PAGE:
Following on Part I of this tax blog post, here are some tips from Vince Truong, CFP®. Vince is the only United States Certified Financial Planner™ in the United Arab Emirates. In today’s post Vince will provide information for US expatriates who are struggling with retirement planning simply because they are working for foreign employers and thus not eligible for contributions being made into the US Social Security program.
Thank you Vince, for being the guest blogger today.
There are many non-US investment vehicles being marketed aggressively to US expats as alternatives for retirement savings. One that comes to mind is a pension based on the US/Malta Double Tax Treaty. The tax consequences of this pension aside, US persons should carefully examine the charges of the pension and the underlying investment vehicle (often an offshore regular savings plan or portfolio bond). Oftentimes, for smaller investors, the annual charges of the pension and the investment vehicle can range from 3% – 6% per annum are higher depending on the amount invested. That means when you’re saving on a regular basis, your returns will be likely be very poor when accounting for the charges as well as the impact of dollar cost averaging (portfolio returns in a rising market for a regular saver will always be lower than that of the market, all else being equal). Moreover, many “advisers” take commission on these products which then locks your money in for many years due to the “Establishment Charge.” So if you try to surrender before the term is over, you will lose proportionate amounts of your account value depending on how many years are left.
For larger lump sum investments, these plans make more sense as the charges are lower as a percentage of the account value. The key issue with using the Malta pension is an actual savings net of charges and taxes upon distribution (where a 30% lump sum distribution is tax free as per the treaty and any income is partially taxed as to the gain compared to the amount invested). In other words, would you have better returns in a inexpensive US platform (which generally has only small trading charges), but where you pay your investment taxes? Much depends on your tax bracket and the amount invested but you should seek professional assistance to do an apples-to-apples comparison.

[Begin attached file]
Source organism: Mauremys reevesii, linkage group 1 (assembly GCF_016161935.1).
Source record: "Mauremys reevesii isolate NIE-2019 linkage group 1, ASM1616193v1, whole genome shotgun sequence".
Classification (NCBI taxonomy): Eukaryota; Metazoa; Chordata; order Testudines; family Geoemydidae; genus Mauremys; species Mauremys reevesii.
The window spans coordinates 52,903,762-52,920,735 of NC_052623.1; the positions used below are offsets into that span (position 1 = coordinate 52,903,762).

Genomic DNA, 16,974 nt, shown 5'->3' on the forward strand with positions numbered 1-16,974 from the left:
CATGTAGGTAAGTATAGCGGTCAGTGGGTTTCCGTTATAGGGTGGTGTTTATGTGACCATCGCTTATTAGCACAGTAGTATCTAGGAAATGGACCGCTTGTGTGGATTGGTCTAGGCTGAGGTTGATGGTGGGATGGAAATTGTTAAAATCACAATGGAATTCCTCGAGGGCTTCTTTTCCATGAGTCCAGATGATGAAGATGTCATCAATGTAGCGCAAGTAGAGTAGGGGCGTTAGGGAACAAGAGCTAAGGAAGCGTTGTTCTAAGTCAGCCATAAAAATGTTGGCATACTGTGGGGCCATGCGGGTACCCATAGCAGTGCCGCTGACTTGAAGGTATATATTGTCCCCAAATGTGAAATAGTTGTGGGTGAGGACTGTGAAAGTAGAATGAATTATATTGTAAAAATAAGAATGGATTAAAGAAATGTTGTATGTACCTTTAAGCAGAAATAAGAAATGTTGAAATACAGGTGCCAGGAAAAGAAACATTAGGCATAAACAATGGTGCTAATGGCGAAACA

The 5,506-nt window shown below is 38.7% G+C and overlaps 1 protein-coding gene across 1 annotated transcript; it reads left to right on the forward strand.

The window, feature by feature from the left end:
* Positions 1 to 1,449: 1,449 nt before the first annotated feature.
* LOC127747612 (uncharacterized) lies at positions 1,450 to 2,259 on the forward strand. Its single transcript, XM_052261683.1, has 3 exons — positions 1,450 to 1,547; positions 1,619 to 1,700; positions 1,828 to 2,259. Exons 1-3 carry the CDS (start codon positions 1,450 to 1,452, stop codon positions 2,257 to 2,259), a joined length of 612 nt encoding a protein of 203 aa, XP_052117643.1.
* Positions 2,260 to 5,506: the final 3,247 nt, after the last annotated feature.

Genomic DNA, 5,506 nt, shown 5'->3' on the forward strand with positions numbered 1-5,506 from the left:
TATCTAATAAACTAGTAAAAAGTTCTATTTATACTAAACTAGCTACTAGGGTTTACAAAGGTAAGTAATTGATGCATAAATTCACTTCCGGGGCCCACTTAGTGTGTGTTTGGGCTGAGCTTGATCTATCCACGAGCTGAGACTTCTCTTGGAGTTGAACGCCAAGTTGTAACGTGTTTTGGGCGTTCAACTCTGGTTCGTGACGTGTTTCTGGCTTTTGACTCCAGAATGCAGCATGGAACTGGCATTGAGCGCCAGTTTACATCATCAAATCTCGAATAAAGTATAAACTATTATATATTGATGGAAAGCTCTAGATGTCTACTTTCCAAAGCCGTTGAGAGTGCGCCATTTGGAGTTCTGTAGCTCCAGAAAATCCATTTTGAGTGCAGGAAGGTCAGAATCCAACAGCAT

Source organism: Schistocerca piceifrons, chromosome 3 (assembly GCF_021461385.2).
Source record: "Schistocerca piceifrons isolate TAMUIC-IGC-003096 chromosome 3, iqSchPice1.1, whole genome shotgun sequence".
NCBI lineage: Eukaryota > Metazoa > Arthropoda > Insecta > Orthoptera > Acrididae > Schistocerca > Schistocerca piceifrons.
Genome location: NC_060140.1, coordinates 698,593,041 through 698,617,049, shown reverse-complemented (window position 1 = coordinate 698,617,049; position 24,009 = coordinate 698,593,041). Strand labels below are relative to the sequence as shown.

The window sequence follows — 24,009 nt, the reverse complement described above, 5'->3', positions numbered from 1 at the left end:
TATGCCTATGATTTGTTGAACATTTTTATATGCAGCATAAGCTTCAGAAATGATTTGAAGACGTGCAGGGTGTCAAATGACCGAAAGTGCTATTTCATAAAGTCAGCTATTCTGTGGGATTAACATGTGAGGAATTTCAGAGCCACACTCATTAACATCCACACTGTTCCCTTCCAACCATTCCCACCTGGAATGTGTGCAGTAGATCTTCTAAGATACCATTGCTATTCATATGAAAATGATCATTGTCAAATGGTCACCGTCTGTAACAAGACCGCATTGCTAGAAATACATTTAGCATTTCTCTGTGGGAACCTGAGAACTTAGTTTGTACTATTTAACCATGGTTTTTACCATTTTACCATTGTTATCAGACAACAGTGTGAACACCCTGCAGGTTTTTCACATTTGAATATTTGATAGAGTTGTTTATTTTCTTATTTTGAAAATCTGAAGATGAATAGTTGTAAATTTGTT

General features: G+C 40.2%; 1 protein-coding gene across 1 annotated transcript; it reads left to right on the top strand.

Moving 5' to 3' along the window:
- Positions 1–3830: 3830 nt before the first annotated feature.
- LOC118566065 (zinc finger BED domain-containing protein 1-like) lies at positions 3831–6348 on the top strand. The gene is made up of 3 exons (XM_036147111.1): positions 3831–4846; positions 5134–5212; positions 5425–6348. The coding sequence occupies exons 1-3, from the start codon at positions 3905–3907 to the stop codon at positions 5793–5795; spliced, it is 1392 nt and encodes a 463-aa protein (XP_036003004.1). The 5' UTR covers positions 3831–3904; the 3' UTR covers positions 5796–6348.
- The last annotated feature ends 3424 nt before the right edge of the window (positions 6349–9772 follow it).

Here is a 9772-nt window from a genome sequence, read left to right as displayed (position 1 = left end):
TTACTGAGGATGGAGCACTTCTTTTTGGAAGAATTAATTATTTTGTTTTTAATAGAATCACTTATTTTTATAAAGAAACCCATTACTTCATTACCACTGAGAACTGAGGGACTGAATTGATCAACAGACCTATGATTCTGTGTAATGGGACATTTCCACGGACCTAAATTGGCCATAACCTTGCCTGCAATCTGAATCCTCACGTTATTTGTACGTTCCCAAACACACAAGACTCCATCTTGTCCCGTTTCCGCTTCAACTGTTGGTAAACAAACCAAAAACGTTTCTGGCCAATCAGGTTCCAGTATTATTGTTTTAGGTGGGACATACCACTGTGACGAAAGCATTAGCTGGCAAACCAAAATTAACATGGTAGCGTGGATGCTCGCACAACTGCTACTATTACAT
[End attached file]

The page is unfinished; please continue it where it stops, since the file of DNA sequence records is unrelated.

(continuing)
Another oft-promoted way to save for retirement are offshore regular savings plans (Generali Vision, Zurich Vista, Friends Provident Premier, to name a few). Offshore savings plans are a great way to discipline oneself to save and invest on a regular basis. You invest a fixed amount for a set number of years into a portfolio of mutual funds covering different asset classes with various geographic exposure. They are especially appropriate for those saving more modest amounts, who might otherwise spend the money, and/or who need professional investment advice. In fact, without savings plans, individuals saving modest amounts might not be able to find any adviser willing to help them because there wouldn’t be enough assets under management for the adviser to charge a fee on and be fairly compensated. So for those who need investment assistance, a savings plan is a viable option for growing their wealth through financial markets.
However, here are some things you should be aware of: